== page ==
VT vs. Field Cultivator: There is a marked difference between vertical tillage and the traditional field cultivator. Precision agriculture is changing the landscape and enables farmers to be more efficient while realizing increased productivity with the new generation vertical tillage equipment. The caveat is it may require more farm management vs. providing the ease and joy of traditional/recreational cultivators. Why not save time and money? The combination of precise nutrient placement with fall or spring vertical tillage saves money by merging operations and eliminating unnecessary implements.
VT vs. Field Cultivator: There definitely is a marked difference between vertical tillage and the traditional cultivator. The traditional cultivator must be used in dryer ground conditions as well as in much smaller amounts of residue. You can’t go into untouched corn stalks with a cultivator or into 2 foot wheat stubble without plugging it up. The cultivator also does not size residue. The cultivator will not work properly in a 1-1.5 inch application, particularly in hard ground conditions unless there is a primary pass made with a different tool. This is the distinct advantage to using a vertical tillage machine. It will work for shallow tillage, as well as size residue without plugging and without bringing up wet chunks of dirt.
VT vs. Field Cultivator: Vertical seedbed tillage and traditional field cultivators are both viable tools that differ on a scale of aggressiveness. Traditional field cultivator sweeps overlap slightly and are excellent for establishing a level floor across the width of the machine. The sweeps and shanks mix soils completely to the depth of the tool. They are excellent for heavy soil conditions and those with severe weed issues. They are typically used only in spring. Vertical seedbed tools, like the Case IH True Tandem Vertical Tillage, disturb less soil and produce great results in both fall and spring conditions.
VT vs. Field Cultivator: Vertical tillage tools and compact discs are very different than the traditional cultivator. Vertical tillage machines slice and dice residue while the cultivator drags tines through the ground and does not cut and shorten the residue. Compact discs work with rolling discs instead of tines, which are less likely to hold on to residue and plug up the machine. Because of their design, these units can be worked much faster than a cultivator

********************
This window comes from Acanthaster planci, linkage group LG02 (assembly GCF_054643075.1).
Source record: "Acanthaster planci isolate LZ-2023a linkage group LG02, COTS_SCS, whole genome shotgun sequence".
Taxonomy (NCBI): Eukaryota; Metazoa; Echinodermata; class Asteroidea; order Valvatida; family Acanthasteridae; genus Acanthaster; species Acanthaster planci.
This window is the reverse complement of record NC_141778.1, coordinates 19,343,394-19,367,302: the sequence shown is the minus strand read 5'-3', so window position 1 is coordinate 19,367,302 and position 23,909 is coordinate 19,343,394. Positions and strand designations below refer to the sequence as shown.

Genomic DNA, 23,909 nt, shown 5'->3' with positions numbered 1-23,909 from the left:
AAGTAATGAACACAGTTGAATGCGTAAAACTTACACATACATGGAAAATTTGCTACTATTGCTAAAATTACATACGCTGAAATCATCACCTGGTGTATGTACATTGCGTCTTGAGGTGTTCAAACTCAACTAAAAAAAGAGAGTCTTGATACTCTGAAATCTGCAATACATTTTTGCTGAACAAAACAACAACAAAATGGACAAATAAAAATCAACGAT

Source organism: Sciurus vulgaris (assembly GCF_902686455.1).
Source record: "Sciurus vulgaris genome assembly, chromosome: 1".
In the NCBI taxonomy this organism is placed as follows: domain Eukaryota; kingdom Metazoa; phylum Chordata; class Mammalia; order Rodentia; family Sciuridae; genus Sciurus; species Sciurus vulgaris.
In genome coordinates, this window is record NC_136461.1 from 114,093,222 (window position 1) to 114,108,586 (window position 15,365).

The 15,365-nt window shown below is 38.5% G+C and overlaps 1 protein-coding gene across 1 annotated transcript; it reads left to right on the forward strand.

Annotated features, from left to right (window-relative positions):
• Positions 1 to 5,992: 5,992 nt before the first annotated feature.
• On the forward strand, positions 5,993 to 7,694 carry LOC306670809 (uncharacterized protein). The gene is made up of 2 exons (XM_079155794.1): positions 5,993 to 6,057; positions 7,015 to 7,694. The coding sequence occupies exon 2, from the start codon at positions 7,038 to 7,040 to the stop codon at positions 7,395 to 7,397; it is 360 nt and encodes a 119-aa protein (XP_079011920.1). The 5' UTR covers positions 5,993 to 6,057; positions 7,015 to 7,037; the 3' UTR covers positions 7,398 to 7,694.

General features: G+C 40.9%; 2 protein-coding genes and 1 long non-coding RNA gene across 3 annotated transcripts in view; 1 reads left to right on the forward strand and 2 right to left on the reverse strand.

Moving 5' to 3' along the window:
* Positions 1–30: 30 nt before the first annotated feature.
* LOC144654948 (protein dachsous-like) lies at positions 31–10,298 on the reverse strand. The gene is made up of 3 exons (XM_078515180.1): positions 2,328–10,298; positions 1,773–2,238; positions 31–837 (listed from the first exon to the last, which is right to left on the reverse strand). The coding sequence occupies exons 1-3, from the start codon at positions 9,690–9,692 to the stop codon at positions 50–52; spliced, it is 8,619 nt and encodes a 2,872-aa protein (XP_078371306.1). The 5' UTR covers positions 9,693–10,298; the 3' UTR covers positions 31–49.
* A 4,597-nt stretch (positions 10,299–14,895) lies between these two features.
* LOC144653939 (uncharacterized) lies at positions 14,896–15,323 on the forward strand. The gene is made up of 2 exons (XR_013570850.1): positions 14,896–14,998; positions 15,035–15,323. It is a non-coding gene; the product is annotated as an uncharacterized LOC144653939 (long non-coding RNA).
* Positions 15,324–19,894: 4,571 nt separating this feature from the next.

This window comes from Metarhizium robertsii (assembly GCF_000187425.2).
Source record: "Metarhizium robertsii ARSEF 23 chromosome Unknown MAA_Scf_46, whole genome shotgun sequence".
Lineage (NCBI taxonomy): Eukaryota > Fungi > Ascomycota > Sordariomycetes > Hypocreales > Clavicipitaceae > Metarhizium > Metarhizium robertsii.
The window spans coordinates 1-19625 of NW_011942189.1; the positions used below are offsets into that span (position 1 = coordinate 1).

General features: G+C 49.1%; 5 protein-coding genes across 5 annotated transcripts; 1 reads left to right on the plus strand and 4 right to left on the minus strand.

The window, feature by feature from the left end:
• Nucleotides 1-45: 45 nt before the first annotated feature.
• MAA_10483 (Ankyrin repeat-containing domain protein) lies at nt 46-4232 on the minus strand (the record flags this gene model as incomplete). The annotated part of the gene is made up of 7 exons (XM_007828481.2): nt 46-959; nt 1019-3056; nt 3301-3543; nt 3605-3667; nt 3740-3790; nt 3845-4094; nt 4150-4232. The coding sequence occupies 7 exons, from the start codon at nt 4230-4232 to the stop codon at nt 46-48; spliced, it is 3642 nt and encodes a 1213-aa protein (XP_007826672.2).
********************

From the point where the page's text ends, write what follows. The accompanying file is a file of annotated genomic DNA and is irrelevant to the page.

VT vs. Field Cultivator: Vertical tillage is different from traditional cultivators in that it really is only sizing residue and leaving it on the surface. The initial idea was to decrease the issues caused by traditional tillage methods while still breaking down the residue.
VT vs. Field Cultivator: We believe vertical tillage equipment is completely different than a traditional cultivator. Vertical tillage uses a rolling disc to move soil at a high speed, whereas a cultivator is dragging a shank and sweep through the soil moving the soil around and also smearing below the working depth of the shank or sweep.
VT vs. Field Cultivator: Field cultivator is an implement for seedbed preparation, weed eradication or fallow cultivation subsequent to some form of primary tillage. Field cultivators are equipped with spring steel shanks or teeth that don’t chop and size residue. Conventional tillage tools operate horizontally in the soil profile inducing a density change in soil layers. VT tools run vertically, without inducing stratification.
VT vs. Field Cultivator: Current vertical tillage tools are different in the fact that they incorporate a blade, either a flat coulter or a very shallow concave blade to slice residue and manipulate the soil. The conventional cultivator employs a flat sweep designed to lift the soil and undercut to eliminate weeds. In this regard, the vertical tillage tool is markedly different than a traditional cultivator. Many of today’s vertical tillage tools fail at effectively eradicating weeds.